On paper, things look fine. Sam Dennon recently inherited significant wealth from his uncle. As a respected architect, Sam spends his days thinking about the family needs and rich lives of his clients. But privately? Even his enduring love of amateur astronomy is on the wane. Sam has built a sustainable-architecture display home for himself but hasn’t yet moved into it, preferring to sleep in his cocoon of a campervan. Although they never announced it publicly, Sam’s wife and business partner ended their marriage years ago due to lack of intimacy, leaving Sam with the sense he is irreparably broken.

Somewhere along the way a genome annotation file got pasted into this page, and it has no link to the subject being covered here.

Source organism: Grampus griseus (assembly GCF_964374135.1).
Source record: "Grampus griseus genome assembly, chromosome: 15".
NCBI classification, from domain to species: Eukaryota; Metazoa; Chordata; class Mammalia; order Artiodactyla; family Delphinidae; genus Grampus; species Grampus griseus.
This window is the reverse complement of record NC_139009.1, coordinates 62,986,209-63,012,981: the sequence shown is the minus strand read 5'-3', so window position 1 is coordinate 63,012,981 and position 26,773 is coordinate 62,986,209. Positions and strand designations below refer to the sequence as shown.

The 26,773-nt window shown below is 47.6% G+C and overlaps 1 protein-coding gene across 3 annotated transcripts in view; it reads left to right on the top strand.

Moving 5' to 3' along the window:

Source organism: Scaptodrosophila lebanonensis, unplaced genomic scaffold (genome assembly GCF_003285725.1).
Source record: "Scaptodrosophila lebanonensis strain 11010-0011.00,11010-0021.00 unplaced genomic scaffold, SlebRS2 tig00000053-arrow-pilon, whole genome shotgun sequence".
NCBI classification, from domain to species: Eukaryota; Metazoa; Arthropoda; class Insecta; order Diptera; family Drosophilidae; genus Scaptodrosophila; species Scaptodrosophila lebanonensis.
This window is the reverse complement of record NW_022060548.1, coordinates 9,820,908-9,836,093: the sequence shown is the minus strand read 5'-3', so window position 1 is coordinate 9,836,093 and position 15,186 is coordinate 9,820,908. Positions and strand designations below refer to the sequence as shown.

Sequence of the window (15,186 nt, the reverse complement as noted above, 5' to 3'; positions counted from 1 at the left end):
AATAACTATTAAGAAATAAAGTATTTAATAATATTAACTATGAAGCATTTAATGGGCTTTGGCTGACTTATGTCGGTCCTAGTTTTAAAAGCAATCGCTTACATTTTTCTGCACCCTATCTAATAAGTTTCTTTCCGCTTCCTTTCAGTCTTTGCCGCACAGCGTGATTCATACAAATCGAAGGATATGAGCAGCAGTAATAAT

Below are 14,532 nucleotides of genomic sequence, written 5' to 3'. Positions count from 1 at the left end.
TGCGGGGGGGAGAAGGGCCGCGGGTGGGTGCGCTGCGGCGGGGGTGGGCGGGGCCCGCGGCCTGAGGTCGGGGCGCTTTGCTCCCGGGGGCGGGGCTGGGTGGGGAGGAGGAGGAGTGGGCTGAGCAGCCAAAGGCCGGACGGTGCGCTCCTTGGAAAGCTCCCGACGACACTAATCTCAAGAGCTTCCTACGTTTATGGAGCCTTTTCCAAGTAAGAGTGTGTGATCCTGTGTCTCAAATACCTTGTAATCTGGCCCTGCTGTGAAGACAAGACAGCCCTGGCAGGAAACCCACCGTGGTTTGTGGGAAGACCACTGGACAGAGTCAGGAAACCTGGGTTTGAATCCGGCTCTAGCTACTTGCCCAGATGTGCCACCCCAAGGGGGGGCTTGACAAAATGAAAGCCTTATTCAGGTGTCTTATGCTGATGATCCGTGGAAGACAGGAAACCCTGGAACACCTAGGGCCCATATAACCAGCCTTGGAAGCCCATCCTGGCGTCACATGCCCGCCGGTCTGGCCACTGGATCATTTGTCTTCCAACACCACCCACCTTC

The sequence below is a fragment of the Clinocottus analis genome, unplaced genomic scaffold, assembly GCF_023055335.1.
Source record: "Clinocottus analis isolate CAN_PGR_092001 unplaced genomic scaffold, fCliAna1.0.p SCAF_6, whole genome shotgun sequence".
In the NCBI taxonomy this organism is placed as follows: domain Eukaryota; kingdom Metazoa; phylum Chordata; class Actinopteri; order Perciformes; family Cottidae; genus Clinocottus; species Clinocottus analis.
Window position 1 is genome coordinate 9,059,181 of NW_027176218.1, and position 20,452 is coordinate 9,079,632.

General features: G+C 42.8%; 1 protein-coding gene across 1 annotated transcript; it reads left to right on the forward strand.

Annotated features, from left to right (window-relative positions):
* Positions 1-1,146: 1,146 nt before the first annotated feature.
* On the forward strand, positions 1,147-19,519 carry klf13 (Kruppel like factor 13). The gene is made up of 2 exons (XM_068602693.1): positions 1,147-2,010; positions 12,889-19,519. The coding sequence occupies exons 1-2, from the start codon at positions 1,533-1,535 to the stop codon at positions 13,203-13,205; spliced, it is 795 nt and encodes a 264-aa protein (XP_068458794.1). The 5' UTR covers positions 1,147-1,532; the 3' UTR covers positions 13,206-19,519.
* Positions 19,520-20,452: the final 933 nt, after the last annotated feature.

Now his beloved uncle has died. An intensifying fear manifests as health anxiety, with night terrors from a half-remembered early childhood event. To assuage the loneliness, Sam embarks on a Personal Happiness Project:

1. Get a pet dog

2. Find a friend. Just one. Not too intense.